16 Dec 1981
p. 3.
Variety
7 Oct 1987.
---
Village Voice
23 Feb 1982.
---
CAST
PRODUCTION CREDITS
NAME
PARENT COMPANY
PRODUCTION TEXTS
A Burt Weissbourd Production
A John Irvin Film
NAME
CREDITED AS
CREDIT
DIRECTORS
Unit prod mgr
Unit prod mgr
1st asst dir
1st asst dir
2d asst dir
2d asst dir
DGA trainee
PRODUCERS
Co-prod
Assoc prod
WRITER
PHOTOGRAPHY
Dir of photog
Cam op
1st asst cam
1st asst cam
2d asst cam
2d asst cam
Key grip
Gaffer
Lighting consultant
ART DIRECTORS
Art dir
Visual consultant
Asst art dir
FILM EDITORS
Asst film ed
Negative cutter
SET DECORATORS
Set dec
Prop master
COSTUMES
Cost des
Cost supv
Cost supv
Cost supv
Cost supv
Cost supv
MUSIC
Mus coord
Mus orch and cond by
Addl orch by
Mus rec by
SOUND
Sd mixer
Sd re-rec
Sd re-rec
Sd re-rec
Supv sd ed
Sd eff ed
Sd eff ed
Sd eff ed
Sd eff ed
Dial replacement ed
VISUAL EFFECTS
Spec visual eff
Matte photog
Matte photog
Title des
Title opt
Opt eff
MAKEUP
Makeup illusions by
Makeup
Makeup
Makeup
Hairstylist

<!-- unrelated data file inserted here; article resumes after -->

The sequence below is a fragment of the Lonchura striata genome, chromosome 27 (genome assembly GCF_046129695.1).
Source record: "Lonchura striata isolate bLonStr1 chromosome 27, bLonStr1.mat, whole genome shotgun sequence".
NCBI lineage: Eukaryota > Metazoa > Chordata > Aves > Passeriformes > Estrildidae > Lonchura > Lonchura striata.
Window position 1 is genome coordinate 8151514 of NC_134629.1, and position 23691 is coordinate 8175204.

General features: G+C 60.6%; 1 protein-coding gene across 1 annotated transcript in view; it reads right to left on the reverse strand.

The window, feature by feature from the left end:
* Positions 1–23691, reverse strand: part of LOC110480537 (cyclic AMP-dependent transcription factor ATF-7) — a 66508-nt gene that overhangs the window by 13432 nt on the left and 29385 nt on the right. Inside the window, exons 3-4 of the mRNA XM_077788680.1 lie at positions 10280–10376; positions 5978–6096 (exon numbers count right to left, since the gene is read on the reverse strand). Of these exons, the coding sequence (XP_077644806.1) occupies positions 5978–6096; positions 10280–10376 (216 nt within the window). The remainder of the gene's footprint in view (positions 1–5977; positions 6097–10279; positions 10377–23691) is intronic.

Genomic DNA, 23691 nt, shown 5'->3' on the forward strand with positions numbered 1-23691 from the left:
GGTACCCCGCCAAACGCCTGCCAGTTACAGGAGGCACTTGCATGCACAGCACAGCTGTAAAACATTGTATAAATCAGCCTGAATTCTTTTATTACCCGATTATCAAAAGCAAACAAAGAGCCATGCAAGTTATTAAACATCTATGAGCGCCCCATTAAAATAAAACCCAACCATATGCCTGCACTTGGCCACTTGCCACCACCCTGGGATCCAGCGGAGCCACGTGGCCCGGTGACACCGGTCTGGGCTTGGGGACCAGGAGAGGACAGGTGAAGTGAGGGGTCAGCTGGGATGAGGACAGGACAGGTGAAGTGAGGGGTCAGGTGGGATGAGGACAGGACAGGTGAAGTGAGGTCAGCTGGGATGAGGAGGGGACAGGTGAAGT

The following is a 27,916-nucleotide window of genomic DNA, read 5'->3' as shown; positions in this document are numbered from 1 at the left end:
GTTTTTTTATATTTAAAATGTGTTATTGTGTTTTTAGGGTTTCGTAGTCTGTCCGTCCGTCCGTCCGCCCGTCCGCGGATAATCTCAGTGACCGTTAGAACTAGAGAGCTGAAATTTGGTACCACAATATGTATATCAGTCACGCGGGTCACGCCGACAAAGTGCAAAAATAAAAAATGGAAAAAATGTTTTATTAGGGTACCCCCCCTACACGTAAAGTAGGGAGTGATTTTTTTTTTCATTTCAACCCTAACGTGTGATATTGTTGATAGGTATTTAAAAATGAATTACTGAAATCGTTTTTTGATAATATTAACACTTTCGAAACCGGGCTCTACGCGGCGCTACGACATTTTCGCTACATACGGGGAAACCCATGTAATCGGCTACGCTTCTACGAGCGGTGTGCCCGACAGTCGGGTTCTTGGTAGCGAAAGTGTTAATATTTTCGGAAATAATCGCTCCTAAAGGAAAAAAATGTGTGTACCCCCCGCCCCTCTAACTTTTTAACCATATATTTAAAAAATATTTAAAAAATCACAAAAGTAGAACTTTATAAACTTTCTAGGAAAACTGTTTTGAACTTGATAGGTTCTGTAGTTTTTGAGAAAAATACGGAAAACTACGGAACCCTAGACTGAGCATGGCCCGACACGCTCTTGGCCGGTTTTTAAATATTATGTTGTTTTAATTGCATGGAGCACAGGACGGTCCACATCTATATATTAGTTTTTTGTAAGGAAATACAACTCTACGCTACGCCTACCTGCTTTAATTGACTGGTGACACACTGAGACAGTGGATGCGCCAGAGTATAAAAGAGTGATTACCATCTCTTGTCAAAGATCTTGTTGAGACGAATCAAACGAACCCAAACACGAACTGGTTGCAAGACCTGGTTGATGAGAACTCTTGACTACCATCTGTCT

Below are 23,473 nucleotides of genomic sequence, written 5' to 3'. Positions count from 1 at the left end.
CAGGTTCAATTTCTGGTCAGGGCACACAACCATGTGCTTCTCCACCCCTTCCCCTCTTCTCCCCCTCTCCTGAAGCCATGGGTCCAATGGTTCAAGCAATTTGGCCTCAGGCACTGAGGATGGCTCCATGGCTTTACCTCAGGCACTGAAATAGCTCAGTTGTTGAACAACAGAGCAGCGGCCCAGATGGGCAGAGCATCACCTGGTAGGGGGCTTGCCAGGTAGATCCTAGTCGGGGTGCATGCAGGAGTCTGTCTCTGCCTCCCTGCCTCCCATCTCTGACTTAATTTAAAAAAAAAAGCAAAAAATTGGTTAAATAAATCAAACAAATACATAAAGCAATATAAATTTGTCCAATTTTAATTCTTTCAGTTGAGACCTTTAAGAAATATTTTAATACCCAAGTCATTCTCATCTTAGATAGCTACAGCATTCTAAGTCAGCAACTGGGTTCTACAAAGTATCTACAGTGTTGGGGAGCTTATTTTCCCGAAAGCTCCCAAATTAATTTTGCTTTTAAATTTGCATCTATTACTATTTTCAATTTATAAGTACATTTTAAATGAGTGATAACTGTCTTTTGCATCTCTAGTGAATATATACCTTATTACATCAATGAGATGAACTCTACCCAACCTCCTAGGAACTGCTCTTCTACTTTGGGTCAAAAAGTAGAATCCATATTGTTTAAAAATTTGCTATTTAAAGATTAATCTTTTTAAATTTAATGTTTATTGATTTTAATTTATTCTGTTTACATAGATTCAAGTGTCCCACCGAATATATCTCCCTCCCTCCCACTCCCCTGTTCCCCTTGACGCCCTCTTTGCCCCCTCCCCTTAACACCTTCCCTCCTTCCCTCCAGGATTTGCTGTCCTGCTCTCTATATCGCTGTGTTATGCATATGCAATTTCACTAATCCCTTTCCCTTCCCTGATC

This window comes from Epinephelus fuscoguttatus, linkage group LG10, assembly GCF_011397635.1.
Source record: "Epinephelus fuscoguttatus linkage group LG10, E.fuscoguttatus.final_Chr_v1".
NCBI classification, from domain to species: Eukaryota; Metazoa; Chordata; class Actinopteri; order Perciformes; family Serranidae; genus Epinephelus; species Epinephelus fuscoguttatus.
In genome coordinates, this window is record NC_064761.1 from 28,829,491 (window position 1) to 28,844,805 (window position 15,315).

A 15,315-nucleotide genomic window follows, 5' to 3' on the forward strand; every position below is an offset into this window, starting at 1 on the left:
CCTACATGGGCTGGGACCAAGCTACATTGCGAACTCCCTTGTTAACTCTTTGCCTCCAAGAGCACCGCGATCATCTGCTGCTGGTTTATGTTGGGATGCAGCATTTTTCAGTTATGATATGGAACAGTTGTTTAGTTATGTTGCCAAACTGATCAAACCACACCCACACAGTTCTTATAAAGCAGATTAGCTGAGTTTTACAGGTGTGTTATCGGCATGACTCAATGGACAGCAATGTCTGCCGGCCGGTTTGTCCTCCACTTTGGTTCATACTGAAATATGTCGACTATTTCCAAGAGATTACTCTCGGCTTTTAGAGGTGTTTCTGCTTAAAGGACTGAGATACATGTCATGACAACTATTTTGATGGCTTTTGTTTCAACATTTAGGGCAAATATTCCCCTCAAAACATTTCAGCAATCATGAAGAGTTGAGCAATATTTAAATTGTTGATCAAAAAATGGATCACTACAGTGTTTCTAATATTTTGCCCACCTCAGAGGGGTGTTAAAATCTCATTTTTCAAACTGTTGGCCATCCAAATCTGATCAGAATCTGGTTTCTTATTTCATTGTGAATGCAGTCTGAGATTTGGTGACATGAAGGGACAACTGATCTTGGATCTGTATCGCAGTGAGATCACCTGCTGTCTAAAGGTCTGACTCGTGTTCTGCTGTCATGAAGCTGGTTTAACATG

Hairstylist
PRODUCTION MISC
Casting
Casting
Prod secy
Prod asst/Logistics coord
Asst to Burt Weissbourd
Asst to John Irvin
Loc auditor
Asst loc auditor
Extras casting
London casting
Scr supv
Transportation capt
Transportation capt
STAND INS
Stunt coord
Stunts
Stunts
Stunts
Stunts
Stunts
COLOR PERSONNEL
Col by
SOURCES
LITERARY
Based on the novel Ghost Story by Peter Straub (New York, 1979).
AUTHOR
SONGS
"Sweetheart Of Sigma Chi," words by Byron D. Stokes, music by F. Dudleigh Vernor, performed by Guy Lombardo and his Royal Canadians, courtesy of MCA Records, Inc.
DETAILS
Release Date:
16 December 1981
Premiere Information:
Los Angeles and New York openings: 16 December 1981
Production Date:
began 19 January 1981 in Woodstock, VT
Copyright Claimant:
Universal City Studios, Inc.
Copyright Date:
25 January 1982
Copyright Number:
PA126376
Physical Properties:
Sound
Color
Lenses
Panaflex® camera and lenses by Panavision®
Duration(in mins):
109
MPAA Rating:
R
Country:
United States
Language:
English
PCA No:
26504
Passed by NBR:
No
SYNOPSIS